Neuro-Linguistic Programming: Sunny Side Up!
There’s a lot of talk these days about NLP re-framing, anchoring, rapport, and so forth. If you’re an individual who is involved in a drug treatment program, or the relative of somebody who is, then be prepared to hear much about this newly popular psychological technique for controlling foolish thoughts.
Neuro-linguistic programming (NLP) evolved from researchers who asked why certain therapists were more successful than others at getting their patients to make significant and lasting changes. Many substance abuse professionals refer to it as cognitive re-framing. It refers to the ability to get a person to re-frame his perspective on why things happen in the world and how they affect us.
NLP counters the significant misinterpretations that each of make throughout the week—and sometimes every day. Suppose you go into work and your boss is angry. You worry about what you’ve done to upset him. However, your boss’s mood may have nothing whatsoever to do with you. Maybe he was upset about a fight with his wife, or perhaps he overdrew his checkbook.
But sometimes we become so engrossed in our own daily activities that we fail to separate the boss’s anger from our own behaviors. Instead of slinking around trying to avoid him, binge eating at the snack machines during your afternoon break, and worrying all evening until you get to work the next day, take a positive view that you don’t know what’s bugging him and it isn’t necessarily you.
All humans naturally try to take the things in the world around us and make meaning of them. We assign stories to the situations that go on around us. People with addictive personalities deal with those activities a little differently, in a way called sequential incongruity. That means we act on our impulses first, staying out too late drinking, and then, later, we nurse our regrets for the things we’ve done. The addict is not like the person who has an angel on one shoulder and the devil on the other: He has the devil on his shoulder, and only after he’s given in to the devil’s suggestions does the angel come around to make his point. Because substance abuse interferes with the neurological pathways in the brain, we are more susceptible to sequential incongruity than other people.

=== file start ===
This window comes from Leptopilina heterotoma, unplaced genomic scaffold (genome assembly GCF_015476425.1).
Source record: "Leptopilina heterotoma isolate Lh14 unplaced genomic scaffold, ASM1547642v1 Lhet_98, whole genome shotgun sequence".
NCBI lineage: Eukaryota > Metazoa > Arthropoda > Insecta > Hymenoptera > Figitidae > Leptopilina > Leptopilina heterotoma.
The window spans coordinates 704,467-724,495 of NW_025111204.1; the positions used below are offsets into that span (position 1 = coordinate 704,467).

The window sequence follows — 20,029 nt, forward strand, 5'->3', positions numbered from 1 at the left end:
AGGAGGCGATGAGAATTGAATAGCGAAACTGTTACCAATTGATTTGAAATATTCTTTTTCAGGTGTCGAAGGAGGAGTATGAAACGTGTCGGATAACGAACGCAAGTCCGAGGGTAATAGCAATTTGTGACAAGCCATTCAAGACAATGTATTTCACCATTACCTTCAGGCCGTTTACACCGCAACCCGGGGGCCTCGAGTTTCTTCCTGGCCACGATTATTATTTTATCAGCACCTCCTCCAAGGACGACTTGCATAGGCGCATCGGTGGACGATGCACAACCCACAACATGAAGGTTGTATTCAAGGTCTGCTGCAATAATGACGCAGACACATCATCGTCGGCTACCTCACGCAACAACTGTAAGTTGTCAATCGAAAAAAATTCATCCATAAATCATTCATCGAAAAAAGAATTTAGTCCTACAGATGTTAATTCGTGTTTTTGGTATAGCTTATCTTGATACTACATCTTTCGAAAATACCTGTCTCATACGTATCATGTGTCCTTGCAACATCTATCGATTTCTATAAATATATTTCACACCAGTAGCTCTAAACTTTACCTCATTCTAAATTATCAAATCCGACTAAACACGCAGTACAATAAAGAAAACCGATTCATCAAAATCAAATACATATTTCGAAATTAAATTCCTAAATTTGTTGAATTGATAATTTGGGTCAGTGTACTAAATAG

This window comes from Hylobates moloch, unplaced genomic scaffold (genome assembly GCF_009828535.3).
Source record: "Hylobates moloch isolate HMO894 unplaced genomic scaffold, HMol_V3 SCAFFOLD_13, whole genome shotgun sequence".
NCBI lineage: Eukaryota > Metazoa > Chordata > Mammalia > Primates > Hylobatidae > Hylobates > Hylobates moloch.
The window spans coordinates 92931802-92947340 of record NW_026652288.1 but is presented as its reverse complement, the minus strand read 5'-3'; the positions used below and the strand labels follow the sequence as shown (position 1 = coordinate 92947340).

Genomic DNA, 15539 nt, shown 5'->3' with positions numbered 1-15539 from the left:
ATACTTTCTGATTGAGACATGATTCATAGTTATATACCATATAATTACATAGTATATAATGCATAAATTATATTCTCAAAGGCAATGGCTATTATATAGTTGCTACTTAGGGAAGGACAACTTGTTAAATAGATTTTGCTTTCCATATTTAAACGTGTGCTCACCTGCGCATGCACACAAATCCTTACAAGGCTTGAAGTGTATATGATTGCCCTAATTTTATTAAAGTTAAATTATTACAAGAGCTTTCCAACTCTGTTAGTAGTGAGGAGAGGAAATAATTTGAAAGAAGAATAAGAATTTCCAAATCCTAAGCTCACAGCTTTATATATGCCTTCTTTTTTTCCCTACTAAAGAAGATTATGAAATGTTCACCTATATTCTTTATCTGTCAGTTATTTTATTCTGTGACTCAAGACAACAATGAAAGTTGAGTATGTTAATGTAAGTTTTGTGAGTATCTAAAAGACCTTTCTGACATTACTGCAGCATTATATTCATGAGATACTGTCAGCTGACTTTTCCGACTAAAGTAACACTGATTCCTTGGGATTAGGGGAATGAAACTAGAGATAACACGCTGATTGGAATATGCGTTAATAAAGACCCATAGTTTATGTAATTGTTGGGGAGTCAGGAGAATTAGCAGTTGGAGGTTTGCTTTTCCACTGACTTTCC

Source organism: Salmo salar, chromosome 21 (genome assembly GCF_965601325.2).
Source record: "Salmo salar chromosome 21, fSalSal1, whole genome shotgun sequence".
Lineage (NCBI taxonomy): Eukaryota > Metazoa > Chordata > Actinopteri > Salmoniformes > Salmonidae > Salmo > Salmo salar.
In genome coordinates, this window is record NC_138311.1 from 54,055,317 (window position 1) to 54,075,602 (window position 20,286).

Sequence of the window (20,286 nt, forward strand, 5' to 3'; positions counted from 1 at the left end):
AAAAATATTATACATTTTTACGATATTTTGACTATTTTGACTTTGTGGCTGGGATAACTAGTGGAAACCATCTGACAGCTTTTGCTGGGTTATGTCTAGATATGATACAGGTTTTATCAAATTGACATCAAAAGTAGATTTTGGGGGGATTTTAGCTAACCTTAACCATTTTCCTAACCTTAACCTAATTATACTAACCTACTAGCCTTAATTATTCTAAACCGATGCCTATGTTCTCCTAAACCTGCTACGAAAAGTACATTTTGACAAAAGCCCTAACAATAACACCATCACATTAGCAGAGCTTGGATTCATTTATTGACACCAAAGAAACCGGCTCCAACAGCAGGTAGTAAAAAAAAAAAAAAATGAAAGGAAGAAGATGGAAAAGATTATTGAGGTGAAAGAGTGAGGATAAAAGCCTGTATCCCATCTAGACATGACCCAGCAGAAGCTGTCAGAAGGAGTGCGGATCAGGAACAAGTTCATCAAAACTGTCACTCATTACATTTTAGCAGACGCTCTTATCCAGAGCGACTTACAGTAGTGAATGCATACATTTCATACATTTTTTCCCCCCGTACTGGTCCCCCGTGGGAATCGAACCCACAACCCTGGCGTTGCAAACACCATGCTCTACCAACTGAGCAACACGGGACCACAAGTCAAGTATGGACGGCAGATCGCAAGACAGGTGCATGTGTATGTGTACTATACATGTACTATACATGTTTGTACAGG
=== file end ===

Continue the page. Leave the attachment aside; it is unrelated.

Your counselor can teach you about NLP, but then it’s up to you to practice it and get some good from it. Try these exercises:
- Write down a problem that really bothers you and try to look at it another way. Perhaps it annoys you that your mother-in-law visits without calling ahead of time. You think she is checking up on your progress in recovery. While you may need to set some guidelines for her—“Because of my schedule, I really need you to call before you come over”—consider that whenever she comes she brings a covered dish or gets a chore out of your way. Her visits undoubtedly have more to do with your spouse than with you.
- Hone your goals. If you haven’t decided on an ultimate positive outcome, you really won’t reach one. If you tell the doctor that “you don’t feel well,” he can’t help you unless you say “my stomach hurts” or “it’s my back.”
- Find a person that you want to emulate. Consider how he dresses, talks, and presents his work at meetings. Copy him shamelessly! As you become more effective in your own daily activities, you’ll feel more confident.
By figuring out just what you want in life, you can re-frame your perceptions of the outside world and improve your chances of reaching your goals. Every time you hear the devil on your shoulder, stop and ask yourself about the advantages and disadvantages of listening to him. Ask the counselor at your local drug treatment program how to put NLP to work in your life.